NSlookup commands – How to use them?

There are many commands that you can use on Linux, but just a few are that simple and yet useful as the Nslookup command. Small, fast, and handy, it is just a few lines from answering your questions about a domain. 

Nslookup, what is it?

The name of Nslookup breaks down to ns for nameserver and lookup for querying it. Nslookup is a software with a command-line interface that you can use from the Terminal and check domains, devices/IP addresses, or DNS records. You can use it on Linux, of course, but it is also available on macOS and even Windows. 

It comes pre-installed on most of the Linux distros, so you don’t need to download it yourself. Network admins like it because it is small, easy to use, and additional options can modify the query by choosing a port, timeout period, and more. The answers that the Nslookup command provides are simple and clean. 

By default, you will get IP address (if you checked domain) or domain (for reverse lookup), and it will show you if the answer came from authoritative or non-authoritative server. If you need more detailed answers and statistics, you can later use another software as an addition.  

If you need more detailed information, we suggest you to take a look at this article about Nslookup commands.

Nslookup command examples

Try it with these Nslookup command examples of common use cases:

  • The A record of a domain (shows IP address)

$ nslookup example.com

Performing this query, you will get the address of the domain. Both IPv4 and IPv6 will show. 

  • The NS records of a domain (the authoritative nameserver)

$nslookup -type=ns example.com

You will get which are the non-authoritative and which is the authoritative nameserver for the domain. Later you can check any of the nameservers that showed in the list. 

  • The SOA record of a domain (start of authority)

$nslookup -type=soa example.com

This record will show you the start of authority and general technical information about the zone. You will also see the email of the DNS administrator for the domain. 

  • The MX record, information about the email exchange

$ nslookup -query=mx example.com

See the MX records of the mail servers. 

  • See all DNS records of the domain

$ nslookup -type=any example.com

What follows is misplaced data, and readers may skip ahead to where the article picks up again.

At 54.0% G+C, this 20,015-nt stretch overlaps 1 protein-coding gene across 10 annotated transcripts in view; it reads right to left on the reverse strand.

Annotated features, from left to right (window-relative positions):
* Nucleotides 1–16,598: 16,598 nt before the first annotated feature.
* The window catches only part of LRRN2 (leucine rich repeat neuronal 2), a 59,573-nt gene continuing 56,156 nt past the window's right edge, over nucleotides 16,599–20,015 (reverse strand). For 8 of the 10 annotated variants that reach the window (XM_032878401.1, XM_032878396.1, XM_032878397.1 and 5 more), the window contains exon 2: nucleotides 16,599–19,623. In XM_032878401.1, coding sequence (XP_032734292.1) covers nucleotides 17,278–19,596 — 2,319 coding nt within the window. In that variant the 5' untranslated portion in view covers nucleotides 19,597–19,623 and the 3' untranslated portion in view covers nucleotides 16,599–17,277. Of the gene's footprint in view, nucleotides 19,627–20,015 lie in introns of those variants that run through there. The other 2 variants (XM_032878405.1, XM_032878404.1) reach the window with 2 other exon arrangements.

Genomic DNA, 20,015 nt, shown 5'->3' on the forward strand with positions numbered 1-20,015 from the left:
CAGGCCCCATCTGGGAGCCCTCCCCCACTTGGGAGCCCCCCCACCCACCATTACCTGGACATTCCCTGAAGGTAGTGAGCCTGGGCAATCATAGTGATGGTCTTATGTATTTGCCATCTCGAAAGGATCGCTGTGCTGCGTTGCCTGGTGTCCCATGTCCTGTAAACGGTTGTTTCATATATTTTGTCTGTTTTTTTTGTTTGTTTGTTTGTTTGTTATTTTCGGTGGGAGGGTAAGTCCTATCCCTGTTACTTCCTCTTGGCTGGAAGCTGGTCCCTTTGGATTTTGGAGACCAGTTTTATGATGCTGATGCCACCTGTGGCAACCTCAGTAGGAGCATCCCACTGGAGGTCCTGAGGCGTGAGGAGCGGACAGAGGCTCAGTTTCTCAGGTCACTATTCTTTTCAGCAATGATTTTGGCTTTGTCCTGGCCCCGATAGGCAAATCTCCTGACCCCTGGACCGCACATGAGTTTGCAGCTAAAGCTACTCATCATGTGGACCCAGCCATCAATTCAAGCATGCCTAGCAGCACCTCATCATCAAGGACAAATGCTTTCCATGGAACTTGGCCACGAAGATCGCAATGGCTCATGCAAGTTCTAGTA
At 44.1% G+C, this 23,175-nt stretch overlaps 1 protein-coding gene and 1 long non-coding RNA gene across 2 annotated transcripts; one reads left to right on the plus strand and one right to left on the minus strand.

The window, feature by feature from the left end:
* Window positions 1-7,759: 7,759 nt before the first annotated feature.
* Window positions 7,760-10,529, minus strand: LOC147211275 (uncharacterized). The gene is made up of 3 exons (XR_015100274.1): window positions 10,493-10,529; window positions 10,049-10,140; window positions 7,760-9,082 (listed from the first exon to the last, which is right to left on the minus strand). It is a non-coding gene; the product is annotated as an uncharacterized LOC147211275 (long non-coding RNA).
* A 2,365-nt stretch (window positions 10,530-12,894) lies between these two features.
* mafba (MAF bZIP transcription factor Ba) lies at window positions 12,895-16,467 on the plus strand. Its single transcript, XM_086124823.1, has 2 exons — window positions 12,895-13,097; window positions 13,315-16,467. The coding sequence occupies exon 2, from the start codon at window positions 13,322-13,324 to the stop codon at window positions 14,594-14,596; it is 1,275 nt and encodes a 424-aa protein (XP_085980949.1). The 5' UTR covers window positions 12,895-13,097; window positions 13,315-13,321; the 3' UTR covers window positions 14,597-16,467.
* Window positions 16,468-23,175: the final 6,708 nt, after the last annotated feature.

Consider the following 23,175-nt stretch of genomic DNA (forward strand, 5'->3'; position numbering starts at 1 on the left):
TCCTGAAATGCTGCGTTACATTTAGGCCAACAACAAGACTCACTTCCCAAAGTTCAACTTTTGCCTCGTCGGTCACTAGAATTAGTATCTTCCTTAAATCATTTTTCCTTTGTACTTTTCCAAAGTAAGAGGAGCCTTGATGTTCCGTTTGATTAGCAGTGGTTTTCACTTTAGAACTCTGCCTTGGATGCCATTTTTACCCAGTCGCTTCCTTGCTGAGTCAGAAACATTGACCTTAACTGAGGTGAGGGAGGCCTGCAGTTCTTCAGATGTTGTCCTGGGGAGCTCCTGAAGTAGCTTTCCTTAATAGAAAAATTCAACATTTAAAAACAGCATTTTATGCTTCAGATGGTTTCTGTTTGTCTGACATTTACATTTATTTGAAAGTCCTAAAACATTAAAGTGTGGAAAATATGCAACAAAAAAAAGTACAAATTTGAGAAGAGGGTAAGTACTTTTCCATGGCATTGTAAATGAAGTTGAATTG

You can also perform a more general query and see all available DNS records. This could serve you to get a broad idea. Then you can check a specific DNS record. 

  • Check a specific name server

$ nslookup example.com ns1.nsexample.com

You can also make a query and see data for a particular name server. You will get the domain name, IPv4, and IPv6 addresses. 

  • Reverse DNS lookup

$ nslookup

Make sure that an IP address is really matching the domain. Do a reverse DNS lookup and verify it. 

  • Check a domain through a specific port

$ nslookup -port=51 example.com

In this example, we are doing the same nslookup as in the beginning, but the difference is that we are doing it via port 51. You can change the number to the port that you like. 

  • Check a domain with a specific reply timeout interval

$ nslookup -timeout=20 example.com

The reply timeout interval can be changed. In this case, we have set it to 20 seconds, but you can extend to more time or shorten it to less. If you increase, you are giving more time to the name servers to respond. 

  • Activate the debug mode

$ nslookup -debug example.com

The debug mode will give a lot more information. The additional data will be provided both for the question and the answer to the query. 

We recommend you take a look at our articles about Dig command, Traceroute command, and MTR command.


Nslookup command has its clear purpose – probe name servers. It does it well and fast. Yes, there are at least a few more network tools like Host command, Dig command, Traceroute command, and Ping command, but the Nslookup is still in use. 

You can easily integrate it into your work and use it together with some of the rest to monitor your domain and your website’s normal functionality. 

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